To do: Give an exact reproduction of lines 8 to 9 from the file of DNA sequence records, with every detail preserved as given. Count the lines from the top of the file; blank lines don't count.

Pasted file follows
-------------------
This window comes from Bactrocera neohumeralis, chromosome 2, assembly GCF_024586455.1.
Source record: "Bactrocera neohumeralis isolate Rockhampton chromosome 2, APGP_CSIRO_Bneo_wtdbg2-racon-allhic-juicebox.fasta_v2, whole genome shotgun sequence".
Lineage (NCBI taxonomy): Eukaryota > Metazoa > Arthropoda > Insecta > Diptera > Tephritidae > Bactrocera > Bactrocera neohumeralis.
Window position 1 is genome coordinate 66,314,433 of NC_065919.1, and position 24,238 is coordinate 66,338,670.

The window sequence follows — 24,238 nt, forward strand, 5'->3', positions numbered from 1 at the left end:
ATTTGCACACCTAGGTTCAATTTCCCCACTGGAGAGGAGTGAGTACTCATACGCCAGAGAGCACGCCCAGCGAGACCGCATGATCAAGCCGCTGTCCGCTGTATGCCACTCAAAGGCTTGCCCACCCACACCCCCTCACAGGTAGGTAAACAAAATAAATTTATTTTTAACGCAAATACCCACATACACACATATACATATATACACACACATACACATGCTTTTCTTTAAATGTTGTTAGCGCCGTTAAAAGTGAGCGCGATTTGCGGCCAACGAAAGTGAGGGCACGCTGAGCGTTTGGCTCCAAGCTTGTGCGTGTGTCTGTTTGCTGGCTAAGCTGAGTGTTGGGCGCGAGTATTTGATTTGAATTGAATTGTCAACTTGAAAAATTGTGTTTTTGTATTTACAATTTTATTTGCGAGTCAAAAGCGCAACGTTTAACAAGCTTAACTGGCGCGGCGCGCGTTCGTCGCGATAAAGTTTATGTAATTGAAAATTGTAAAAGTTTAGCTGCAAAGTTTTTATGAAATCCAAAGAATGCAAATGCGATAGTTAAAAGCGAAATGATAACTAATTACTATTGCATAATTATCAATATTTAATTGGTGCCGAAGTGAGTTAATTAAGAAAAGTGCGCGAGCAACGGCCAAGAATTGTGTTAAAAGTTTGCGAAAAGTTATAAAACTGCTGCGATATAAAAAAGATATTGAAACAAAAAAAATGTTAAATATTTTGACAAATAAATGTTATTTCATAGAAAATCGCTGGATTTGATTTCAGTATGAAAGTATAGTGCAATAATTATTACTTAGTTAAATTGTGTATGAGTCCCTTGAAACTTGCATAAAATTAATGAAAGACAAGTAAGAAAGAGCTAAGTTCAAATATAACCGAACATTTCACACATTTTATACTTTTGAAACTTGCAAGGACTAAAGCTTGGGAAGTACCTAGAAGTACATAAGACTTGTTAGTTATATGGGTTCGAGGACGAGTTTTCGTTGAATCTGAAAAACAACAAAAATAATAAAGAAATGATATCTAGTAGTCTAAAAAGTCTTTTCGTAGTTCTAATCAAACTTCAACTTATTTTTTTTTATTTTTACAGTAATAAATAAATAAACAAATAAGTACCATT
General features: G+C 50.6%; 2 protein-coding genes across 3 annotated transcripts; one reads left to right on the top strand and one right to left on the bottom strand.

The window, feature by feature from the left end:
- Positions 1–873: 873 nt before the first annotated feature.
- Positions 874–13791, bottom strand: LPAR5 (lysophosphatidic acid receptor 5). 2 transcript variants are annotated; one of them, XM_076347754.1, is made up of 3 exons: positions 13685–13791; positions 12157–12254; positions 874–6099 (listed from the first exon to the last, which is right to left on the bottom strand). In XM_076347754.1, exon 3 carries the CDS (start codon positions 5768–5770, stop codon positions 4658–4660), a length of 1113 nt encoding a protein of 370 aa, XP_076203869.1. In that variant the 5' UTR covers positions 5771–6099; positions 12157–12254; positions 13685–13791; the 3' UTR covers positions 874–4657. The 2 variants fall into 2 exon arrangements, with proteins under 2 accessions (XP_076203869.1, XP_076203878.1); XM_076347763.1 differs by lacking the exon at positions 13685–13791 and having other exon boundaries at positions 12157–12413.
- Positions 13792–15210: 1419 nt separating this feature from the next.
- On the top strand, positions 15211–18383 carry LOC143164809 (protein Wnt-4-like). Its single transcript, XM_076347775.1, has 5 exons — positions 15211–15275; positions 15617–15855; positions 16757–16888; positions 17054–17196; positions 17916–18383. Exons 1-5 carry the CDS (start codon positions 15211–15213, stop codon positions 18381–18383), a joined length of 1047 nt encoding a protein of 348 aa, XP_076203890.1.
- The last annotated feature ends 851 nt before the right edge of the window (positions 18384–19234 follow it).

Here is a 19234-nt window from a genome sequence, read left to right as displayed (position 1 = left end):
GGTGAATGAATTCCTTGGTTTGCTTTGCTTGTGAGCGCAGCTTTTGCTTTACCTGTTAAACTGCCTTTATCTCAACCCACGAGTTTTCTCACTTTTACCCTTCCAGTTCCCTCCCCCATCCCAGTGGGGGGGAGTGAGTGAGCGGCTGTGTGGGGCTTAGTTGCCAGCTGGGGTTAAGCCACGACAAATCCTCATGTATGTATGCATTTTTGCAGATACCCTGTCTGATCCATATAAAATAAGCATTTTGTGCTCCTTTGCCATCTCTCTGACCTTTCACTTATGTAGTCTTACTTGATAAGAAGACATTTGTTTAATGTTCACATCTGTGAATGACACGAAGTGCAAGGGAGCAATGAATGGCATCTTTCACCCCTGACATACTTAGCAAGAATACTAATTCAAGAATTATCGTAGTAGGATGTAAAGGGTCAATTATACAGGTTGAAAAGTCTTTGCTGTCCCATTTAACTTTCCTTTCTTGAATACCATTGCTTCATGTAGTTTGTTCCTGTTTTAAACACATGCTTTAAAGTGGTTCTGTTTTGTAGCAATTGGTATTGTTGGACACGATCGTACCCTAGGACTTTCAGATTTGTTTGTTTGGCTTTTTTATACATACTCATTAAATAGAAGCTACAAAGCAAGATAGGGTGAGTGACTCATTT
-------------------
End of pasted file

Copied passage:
The window, feature by feature from the left end:
- Positions 1–873: 873 nt before the first annotated feature.